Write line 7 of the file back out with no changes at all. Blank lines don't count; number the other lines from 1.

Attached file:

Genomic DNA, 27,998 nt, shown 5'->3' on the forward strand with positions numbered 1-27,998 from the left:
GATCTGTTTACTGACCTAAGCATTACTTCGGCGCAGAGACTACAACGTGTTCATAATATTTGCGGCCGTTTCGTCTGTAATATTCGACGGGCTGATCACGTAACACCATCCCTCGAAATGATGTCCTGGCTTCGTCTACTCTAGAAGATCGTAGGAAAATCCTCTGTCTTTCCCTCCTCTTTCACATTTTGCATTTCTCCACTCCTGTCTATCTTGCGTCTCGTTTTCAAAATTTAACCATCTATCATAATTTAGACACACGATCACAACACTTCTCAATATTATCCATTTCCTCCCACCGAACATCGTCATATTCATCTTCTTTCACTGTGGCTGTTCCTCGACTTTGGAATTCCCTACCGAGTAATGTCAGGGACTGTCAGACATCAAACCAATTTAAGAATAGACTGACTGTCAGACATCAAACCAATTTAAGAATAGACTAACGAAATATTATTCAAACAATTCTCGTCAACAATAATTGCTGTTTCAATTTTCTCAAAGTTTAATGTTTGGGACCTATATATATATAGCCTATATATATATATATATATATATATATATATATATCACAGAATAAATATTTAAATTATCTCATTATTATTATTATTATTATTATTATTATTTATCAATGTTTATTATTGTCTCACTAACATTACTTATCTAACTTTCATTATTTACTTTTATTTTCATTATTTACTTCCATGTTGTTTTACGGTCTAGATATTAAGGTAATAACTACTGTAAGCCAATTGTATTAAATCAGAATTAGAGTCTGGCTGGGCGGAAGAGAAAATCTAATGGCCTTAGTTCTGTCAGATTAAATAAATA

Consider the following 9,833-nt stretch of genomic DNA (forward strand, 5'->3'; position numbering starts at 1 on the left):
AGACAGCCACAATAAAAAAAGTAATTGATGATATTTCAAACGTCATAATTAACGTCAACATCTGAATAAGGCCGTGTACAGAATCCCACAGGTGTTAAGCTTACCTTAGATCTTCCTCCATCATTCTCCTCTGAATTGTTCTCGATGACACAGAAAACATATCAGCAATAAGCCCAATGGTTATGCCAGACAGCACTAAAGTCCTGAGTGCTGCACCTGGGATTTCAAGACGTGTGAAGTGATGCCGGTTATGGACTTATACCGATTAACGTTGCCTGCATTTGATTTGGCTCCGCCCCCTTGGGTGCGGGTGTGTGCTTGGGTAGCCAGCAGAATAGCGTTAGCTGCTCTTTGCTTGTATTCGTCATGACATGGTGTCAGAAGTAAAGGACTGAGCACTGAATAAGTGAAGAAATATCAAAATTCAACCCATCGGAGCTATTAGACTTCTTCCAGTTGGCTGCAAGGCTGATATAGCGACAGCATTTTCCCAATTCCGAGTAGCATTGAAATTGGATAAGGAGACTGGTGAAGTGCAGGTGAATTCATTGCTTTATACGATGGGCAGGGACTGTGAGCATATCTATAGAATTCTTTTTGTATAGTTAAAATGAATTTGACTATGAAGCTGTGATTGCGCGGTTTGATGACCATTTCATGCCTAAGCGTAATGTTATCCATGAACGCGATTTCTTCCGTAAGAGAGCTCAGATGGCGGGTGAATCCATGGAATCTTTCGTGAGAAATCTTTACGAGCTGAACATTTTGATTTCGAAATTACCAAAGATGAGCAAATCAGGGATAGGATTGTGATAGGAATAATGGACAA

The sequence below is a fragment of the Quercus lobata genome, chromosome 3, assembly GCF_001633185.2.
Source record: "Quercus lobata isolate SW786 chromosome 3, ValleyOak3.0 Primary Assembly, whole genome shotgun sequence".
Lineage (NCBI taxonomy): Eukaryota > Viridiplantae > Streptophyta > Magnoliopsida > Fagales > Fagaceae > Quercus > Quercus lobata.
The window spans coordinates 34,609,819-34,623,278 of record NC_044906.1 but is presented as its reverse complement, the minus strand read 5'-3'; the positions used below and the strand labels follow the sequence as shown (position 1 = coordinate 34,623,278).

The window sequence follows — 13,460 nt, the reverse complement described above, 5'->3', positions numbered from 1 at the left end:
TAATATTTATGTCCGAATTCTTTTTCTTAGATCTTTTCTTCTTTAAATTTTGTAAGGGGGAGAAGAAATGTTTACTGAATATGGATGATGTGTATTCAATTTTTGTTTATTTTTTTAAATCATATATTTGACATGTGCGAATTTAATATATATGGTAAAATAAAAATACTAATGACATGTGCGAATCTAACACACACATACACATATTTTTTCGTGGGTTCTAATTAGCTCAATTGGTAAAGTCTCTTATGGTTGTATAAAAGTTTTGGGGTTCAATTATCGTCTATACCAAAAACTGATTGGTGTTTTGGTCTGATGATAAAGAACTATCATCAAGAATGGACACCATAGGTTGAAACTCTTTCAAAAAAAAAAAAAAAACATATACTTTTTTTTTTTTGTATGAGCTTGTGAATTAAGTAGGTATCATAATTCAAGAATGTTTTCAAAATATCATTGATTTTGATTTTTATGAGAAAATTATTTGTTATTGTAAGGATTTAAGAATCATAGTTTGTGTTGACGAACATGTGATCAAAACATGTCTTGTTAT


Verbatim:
Lineage (NCBI taxonomy): Eukaryota > Viridiplantae > Streptophyta > Magnoliopsida > Fagales > Fagaceae > Quercus > Quercus lobata.